Her emphasis on developing the potential of each child was part of a then new educational current as seen in the efforts of Percy Nunn and the New Education Fellowship in England, Ovide Decroly in Belgium, John Dewey in the USA and Rudolf Steiner in Germany. Like Steiner, Montessori believed in the existence of “sensitive periods” or critical phases for learning, largely set out by age. She argued that children have a unique consciousness and a special sensitivity in the early years, which must be nurtured and allowed to develop along its own course. She viewed the child as a “Spiritual Embryo” that contains within itself “a pattern of psychical instinct of functions that will set it in relation to its environment.” Montessori also placed great emphasis on the value of cooperation and of early childhood as being an important step in education for peace.
In 1934, the Fascist government of Mussolini closed the Montessori schools in Italy as Hitler did in Germany and then in Austria when Hitler's troops moved into Vienna. Creative thinking among children was seen as a danger by dictatorships − no doubt correctly. One of the Jewish teachers in the Montessori school of Vienna fled to Benares, India, the headquarters of the Theosophical Society. Thus, in 1939, Montessori and her son Mario left for India to give an educational training course in Benares organized by the Theosophical Society. In one of those bureaucratic ironies, in September 1939, when England went to war against Germany and Italy, Montessori and her son became “enemy aliens” at first confined to the compound of the Theosophical society. There were enough protests that the Viceroy changed the policy for the Montessoris to special reservations concerning travel within India and a prohibition on leaving India. Thus she spent the war years until 1946 in India where her educational ideas influenced a growing number of Indian teachers.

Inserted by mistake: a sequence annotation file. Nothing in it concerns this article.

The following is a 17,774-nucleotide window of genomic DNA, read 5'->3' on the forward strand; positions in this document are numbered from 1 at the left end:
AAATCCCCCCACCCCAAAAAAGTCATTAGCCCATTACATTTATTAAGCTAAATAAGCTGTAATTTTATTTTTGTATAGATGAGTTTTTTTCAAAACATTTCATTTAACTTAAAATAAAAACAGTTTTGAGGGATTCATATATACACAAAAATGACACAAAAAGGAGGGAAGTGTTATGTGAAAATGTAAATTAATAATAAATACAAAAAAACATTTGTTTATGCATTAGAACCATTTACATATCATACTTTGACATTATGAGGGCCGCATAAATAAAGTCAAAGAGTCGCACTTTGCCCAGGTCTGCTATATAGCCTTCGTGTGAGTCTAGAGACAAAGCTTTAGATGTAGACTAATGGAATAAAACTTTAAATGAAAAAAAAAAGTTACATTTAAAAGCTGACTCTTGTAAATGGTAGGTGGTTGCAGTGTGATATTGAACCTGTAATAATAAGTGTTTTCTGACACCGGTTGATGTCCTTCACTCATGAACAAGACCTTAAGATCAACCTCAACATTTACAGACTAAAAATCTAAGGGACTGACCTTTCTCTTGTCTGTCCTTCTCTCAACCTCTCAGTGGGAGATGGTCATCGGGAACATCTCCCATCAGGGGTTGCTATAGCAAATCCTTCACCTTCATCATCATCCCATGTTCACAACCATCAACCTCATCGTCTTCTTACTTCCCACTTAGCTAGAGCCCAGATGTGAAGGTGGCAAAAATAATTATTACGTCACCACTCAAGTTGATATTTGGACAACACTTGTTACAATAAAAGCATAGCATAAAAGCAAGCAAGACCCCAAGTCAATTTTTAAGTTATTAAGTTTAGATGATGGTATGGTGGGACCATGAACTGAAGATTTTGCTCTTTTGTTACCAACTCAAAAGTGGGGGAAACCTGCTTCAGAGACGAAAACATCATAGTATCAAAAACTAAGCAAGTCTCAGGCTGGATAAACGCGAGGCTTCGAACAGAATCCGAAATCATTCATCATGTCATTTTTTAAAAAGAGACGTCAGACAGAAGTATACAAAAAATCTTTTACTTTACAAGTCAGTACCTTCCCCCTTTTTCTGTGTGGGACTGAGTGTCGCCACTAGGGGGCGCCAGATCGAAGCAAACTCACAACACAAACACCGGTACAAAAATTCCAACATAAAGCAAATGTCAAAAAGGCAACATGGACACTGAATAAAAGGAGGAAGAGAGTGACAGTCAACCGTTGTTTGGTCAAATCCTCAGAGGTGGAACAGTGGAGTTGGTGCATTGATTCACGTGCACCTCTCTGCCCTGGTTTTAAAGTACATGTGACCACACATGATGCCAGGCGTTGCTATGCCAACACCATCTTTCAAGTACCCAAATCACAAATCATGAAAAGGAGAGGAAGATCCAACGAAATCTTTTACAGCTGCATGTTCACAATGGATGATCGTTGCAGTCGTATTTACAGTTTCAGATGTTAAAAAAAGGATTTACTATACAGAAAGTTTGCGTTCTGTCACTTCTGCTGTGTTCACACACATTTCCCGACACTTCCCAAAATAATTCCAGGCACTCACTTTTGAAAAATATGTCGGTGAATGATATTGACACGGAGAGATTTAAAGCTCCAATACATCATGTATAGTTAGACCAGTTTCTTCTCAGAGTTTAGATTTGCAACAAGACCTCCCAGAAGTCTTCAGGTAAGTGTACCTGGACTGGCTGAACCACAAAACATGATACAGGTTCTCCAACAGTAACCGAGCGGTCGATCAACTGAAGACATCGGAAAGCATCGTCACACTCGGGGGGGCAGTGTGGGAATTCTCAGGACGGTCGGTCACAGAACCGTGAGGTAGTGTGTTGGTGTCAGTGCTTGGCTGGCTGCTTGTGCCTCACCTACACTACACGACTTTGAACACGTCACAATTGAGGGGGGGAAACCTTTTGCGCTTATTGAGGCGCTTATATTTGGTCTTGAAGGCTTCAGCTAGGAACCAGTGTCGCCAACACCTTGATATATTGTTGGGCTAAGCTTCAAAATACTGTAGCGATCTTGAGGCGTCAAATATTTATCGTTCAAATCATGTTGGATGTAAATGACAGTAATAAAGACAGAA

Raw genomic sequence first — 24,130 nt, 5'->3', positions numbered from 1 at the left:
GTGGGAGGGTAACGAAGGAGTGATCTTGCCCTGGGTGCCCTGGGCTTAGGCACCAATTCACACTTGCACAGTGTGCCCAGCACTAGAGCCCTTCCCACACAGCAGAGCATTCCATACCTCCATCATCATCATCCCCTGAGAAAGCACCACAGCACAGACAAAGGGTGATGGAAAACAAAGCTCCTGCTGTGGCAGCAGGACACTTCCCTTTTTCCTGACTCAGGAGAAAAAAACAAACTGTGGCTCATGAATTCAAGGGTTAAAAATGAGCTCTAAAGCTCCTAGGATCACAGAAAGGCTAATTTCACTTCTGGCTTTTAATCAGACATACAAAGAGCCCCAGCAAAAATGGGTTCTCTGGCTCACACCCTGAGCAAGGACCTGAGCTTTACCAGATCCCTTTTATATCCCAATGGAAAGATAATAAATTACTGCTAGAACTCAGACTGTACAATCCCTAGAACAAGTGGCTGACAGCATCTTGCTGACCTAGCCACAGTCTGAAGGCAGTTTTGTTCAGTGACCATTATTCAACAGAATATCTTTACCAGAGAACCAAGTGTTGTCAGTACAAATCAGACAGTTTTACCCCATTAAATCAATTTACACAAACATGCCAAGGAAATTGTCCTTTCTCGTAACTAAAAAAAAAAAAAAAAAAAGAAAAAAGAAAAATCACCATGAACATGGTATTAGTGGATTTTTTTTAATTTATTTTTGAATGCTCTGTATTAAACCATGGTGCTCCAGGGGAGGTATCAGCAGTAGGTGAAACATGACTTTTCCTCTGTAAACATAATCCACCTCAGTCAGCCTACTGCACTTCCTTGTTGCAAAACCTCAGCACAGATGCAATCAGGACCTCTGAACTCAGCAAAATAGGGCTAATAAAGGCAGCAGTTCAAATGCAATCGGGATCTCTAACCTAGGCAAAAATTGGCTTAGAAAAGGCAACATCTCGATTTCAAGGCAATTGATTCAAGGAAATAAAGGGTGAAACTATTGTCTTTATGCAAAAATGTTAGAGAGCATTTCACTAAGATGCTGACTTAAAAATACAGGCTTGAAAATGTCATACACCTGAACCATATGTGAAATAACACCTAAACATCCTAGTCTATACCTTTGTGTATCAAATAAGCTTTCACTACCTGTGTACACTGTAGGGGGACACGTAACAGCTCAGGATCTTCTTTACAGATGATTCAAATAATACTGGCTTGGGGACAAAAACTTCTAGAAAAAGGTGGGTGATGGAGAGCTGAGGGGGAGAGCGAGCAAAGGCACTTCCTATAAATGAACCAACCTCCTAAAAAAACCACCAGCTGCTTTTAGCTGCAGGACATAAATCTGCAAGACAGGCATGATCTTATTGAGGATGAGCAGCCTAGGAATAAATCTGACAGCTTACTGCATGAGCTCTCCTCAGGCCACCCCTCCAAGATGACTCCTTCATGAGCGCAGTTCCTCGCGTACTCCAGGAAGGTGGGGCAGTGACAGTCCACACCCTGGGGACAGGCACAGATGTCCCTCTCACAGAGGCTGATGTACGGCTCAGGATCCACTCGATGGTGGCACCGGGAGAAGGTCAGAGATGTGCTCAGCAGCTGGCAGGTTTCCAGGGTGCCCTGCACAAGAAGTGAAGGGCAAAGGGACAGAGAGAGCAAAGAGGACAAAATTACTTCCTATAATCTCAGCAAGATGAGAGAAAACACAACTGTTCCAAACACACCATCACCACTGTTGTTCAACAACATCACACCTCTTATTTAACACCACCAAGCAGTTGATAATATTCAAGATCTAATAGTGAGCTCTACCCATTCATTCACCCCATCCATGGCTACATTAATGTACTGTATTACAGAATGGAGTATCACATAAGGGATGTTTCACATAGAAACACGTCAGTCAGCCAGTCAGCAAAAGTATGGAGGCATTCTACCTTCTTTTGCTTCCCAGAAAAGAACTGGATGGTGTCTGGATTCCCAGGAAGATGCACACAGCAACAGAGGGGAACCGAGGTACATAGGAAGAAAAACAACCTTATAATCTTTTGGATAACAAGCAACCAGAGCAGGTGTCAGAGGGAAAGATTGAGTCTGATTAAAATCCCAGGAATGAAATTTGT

Given the start of the war, Maria Montessori placed renewed emphasis on education as a factor of peace and of the special role that women should play in peace building, true then and still true today. In an article in 1939 “Peace Through Education” in the Visva-Bharati Quarterly edited by Rabindranath Tagore she wrote “ What we have to recognise is that mankind is bewildered by developments of wide spred importance with which education has never dealt. Men do not know what are the forces that draw them into war, and therefore they are absolutely helpless against them. Society has evolved only on the material side, in this field powerful and complicated mechanisms have been built up, and in these modern man, still ignorant of the mind and incapable of cooperation is helplessly caught. The child is misunderstood by the adult; parents unconsciously fight against their children instead of aiding them in their divine mission. Parent and child misunderstand one another, a cloud comes between father and son at the very beginning of life. And throughout childhood, it is misunderstanding that makes a child sullen or rebellious, neurotic or stupid, for all these faults are foreign to his true nature. In our experience with children, we have seen that the child is a 'spiritual embryo' able to evolve by itself and to give us actual proof of the existence of a better type of humanity.”
Maria Montessori. The Secret of Childhood (London: Longmans, Green and Co, 1936)
For a full biography see Rita Kramer. Maria Montessori, A Biography (Chicago:University of Chicago Press, 1976)